OGDEN, Utah (CN) – A sheriff’s sergeant says she was demoted for her truthful report to the FBI that a sheriff’s captain broke his back while trying to take custom cabinets from a foreclosed home.
Teresa Perkins, a 15-year member of the Weber County’s Sheriff’s Office, says she was reprimanded talking with an FBI agent during a chance meeting at a farm supply store.
Perkins says she also was warned she “has a target on her back” because she supported a challenger for the elected job of sheriff.
Perkins says a colleague, a lieutenant, told her that Sheriff’s Capt. Klint Anderson broke his back trying to take the cabinets, which Anderson had built, from a foreclosed home before the bank took possession.
According to the complaint: “On or about Nov. 2, 2009, Sgt. Perkins was told by Lt. Kevin Burns, a member of the Weber County Sheriff’s Office, about an incident involving Capt. Klint Anderson, also a member of the Weber County Sheriff’s Office, in which he, apparently, committed the act of burglary in Morgan County, Utah, while he was on duty and in his department vehicle. Lt. Burns indicated that Capt. Anderson had previously installed $15,000 worth of cabinets in a home which was in foreclosure and that the owner failed to pay for the cabinets. Capt. Anderson was apparently trying to repossess the cabinets before the bank took possession of the home. As he was trying to enter the home, Capt. Anderson fell off the roof of the home and seriously injured himself.”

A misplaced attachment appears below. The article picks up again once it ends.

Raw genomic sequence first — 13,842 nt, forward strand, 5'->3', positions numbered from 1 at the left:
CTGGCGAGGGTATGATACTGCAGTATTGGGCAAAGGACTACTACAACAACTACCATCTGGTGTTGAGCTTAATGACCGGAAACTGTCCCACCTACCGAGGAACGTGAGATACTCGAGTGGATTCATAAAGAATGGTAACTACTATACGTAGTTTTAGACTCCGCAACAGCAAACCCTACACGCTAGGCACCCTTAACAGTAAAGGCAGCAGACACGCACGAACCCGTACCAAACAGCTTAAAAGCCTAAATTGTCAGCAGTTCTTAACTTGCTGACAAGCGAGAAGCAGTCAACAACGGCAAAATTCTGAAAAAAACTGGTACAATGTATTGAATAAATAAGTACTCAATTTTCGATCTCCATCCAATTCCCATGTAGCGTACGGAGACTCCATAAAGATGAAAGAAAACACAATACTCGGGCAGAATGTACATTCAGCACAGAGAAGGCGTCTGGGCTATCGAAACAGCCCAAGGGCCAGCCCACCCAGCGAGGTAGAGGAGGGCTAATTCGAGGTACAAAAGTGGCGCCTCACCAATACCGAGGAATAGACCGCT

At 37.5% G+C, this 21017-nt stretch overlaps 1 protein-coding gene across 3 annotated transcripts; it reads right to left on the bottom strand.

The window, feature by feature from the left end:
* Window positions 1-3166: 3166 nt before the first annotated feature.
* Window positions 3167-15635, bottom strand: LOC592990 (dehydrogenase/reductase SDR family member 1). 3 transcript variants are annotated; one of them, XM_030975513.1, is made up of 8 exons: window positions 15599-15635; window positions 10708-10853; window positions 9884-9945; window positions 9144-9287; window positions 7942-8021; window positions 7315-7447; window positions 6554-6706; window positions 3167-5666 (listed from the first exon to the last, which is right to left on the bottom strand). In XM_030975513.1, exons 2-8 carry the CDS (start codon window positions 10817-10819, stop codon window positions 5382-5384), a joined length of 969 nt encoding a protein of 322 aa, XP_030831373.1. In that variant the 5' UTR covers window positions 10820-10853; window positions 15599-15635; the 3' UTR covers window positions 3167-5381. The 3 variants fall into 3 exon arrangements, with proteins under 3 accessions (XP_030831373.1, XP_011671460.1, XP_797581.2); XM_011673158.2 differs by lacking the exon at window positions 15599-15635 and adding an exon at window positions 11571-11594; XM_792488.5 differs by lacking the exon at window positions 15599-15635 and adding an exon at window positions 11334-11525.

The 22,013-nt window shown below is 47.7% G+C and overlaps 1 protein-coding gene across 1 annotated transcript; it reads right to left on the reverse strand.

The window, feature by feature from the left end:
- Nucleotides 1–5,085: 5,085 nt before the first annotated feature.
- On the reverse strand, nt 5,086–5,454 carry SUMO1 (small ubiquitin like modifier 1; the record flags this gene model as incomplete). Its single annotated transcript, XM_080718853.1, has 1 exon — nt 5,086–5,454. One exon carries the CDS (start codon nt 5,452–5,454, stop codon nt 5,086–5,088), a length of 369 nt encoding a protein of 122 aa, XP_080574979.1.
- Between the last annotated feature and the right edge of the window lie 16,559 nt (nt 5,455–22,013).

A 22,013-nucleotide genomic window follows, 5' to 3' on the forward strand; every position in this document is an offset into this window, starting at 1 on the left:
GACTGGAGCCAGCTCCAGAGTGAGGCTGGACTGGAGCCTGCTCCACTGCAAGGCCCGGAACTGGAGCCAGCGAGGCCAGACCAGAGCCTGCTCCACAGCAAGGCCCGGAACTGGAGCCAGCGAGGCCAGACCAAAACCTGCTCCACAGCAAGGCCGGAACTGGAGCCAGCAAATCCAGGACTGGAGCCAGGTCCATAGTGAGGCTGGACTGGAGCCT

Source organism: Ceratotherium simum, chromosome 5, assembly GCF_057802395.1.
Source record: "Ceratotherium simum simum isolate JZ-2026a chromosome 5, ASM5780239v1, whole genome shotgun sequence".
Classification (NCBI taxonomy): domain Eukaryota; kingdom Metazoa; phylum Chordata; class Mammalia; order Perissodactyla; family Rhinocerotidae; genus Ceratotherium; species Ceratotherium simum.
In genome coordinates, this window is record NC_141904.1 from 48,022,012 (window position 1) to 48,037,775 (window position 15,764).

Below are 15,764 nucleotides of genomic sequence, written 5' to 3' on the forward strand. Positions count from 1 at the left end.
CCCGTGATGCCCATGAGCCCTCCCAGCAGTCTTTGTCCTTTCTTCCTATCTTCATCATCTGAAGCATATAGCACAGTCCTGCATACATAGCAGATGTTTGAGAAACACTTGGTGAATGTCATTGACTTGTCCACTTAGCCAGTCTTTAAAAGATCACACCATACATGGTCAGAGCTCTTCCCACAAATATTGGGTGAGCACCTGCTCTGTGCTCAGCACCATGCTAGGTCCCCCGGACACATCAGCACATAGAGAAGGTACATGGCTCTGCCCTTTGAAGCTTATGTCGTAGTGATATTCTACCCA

Sheriff’s deputies were informed by email that Anderson broke his back and would be off work “for an undetermined amount of time,” the complaint states. It adds: “Lt. Burns, above referred to, further stated that after returning to work, Capt. Anderson told a group of deputies in the patrol room about the incident. Sgt. Perkins asked Lt. Burns if the administration was aware of this incident. He said, ‘Yeah, and they haven’t done anything to him about it.'”
Perkins says a member of the Perry City Police Department later asked her about the incident, which was “openly discussed and widely known by the line officers” in the sheriff’s department.
At about the same time, in January 2010, Perkins says, Sheriff’s Capt. Brett Haycock met with Sheriff Brad Slater to tell him that he intended to run for sheriff. “Apparently Captain Haycock was ordered not to do so. By the end of that week Captain Haycock was removed from his assignment as Kiesel Jail Commander and placed in a cubicle outside of the Sheriff’s and Undersheriff’s offices where he could be more closely monitored,” the complaint states.
Perkins says Haycock ran for sheriff anyway, and she supported him. Sheriff Slater did not run for re-election. His chief deputy, Terry Thompson, did.
When she received a critical annual evaluation in February 2010, and told her supervisor, “Lt. Bell,” that she objected to it, Perkins says, Bell told her that “he knows she has a target on her back at their office.”
In April 2010, Perkins says, she bumped into the FBI agent, whom she describes as an “acquaintance,” but does not name in the complaint.